UPDATE: Little Turtle Memorial Park

UPDATE: Little Turtle Memorial Park

Chief Little Turtle Memorial Park is a historic site located in a residential neighborhood near Downtown Fort Wayne. Some concerned residents had initially reached out to WFFT about the condition of the park.
"It just seems disrespectful to me. It is a grave site."
Chief Little Turtle Memorial Park is a historic site located in a residential neighborhood near Downtown Fort Wayne.  Some concerned residents had initially reached out to WFFT about the condition of the park.

Now, a member of the Miami Tribe has also contacted WFFT about the park and WFFT's Rohma Siddiqui has the update.

"There was Little Turtle and several other Miami people that were buried there so for me, it's still a spot of respect."

Rex Engle, a concerned member of the Miami Tribe reached out to WFFT regarding the Little Turtle Memorial Park.

"The city's cleaned up some but they haven't cleaned everything up and there was like kids that had been in there writing with chalk.  It just seems disrespectful to me.  It is a grave site."

Rex wants to see more respect given to the historic site.

"I think the city is being irresponsible.  It was Kekionga before it was Fort Wayne."

Mike Jacobson lives next to the park and was one of the first residents to reach out to WFFT about it's condition.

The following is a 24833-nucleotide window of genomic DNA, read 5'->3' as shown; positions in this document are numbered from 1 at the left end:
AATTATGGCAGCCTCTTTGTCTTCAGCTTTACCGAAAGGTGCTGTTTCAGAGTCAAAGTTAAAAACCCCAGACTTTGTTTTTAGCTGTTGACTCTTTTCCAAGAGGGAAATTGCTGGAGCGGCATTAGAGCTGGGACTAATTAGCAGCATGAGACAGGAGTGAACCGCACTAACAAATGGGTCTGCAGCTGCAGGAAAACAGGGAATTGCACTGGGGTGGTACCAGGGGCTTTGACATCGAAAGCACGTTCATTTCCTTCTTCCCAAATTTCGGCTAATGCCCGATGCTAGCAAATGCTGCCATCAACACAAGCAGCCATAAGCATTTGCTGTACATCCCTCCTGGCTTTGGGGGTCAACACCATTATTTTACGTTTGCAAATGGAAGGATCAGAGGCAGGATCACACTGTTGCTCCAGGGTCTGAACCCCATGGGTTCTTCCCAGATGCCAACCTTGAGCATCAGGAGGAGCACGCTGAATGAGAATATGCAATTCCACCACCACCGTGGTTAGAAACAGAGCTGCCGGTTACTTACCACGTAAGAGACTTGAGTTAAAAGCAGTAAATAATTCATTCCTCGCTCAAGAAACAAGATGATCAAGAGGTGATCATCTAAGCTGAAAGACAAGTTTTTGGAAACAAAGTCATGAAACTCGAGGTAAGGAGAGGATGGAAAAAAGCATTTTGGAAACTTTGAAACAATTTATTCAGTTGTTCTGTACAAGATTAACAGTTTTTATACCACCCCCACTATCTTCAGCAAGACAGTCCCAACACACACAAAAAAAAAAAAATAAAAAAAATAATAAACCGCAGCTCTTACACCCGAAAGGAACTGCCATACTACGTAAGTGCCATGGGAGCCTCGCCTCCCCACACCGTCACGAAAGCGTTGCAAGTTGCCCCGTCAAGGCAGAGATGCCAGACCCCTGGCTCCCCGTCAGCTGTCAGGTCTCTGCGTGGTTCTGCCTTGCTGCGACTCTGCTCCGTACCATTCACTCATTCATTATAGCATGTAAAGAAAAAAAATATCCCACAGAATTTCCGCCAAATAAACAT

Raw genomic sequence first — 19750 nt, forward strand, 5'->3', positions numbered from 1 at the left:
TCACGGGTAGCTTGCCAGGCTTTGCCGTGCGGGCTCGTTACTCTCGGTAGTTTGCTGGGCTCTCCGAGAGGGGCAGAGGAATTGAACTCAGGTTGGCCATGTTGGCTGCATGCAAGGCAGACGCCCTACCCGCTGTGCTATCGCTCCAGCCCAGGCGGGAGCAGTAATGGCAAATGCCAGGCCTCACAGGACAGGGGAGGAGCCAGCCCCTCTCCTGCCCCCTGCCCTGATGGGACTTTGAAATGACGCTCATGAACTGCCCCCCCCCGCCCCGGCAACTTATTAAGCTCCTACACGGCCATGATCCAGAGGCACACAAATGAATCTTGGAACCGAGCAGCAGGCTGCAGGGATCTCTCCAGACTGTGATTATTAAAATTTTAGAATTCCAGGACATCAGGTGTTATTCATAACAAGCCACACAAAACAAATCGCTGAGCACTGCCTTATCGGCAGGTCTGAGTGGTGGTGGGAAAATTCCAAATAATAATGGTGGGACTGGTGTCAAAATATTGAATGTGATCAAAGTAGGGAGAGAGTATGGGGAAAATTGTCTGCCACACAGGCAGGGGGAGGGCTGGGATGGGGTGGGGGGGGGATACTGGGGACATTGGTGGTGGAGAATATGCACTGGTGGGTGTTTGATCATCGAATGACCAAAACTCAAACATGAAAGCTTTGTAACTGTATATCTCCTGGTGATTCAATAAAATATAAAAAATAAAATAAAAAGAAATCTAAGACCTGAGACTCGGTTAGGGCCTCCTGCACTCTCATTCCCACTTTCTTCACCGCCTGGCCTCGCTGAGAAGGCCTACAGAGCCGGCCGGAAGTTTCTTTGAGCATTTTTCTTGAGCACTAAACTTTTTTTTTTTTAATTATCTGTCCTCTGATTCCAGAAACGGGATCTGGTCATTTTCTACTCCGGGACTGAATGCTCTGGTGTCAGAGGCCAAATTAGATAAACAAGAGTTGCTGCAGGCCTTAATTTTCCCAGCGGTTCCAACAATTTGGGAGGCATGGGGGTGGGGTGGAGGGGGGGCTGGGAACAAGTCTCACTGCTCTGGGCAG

"There's a little bit of problems, I think is the poison ivy and then trash vandalism that needs to be taken care of."

Mike tells us the city has taken out fallen branches.

"They took out some of the stuff that should have been left that's Indian culture."

It was WFFT's third time at the Chief Little Turtle Memorial site and there was not too much trash lying around, however, there was quite a bit of vandalism still on some of the rocks.

John Meinzen, Vice President of Spy Run Neighborhood Association, says the memorial has been cleaned up and he is grateful to the city but believes there is still work to be done.

"I'd like to see them bring in some mulch, especially for the council ring and wherever else it would be desirable."

Alec Johnson, City Landscape Architect at Fort Wayne Parks and Recreation, tells us they have weekly scheduled maintenance visits to the park every Wednesday, since our story first aired.

"We're already doing it and what we're doing is were there every week, just like in our other park and we're cleaning the park and we're cleaning the graffiti.  So any graffiti that's happened since the last time we've been there.  Obviously, we haven't had a chance to deal with."

Rob Stone, another area resident, sent WFFT this statement regarding the cleanup process of the park.

"It didn't look anything like the last visit.  Weeds were gone, shrubs were manicured, and graffiti was gone."

WFFT will continue to bring you updates on this story.

Please contact Rohma at rsiddiqui@wfft.com if you have any concerns or suggestions.
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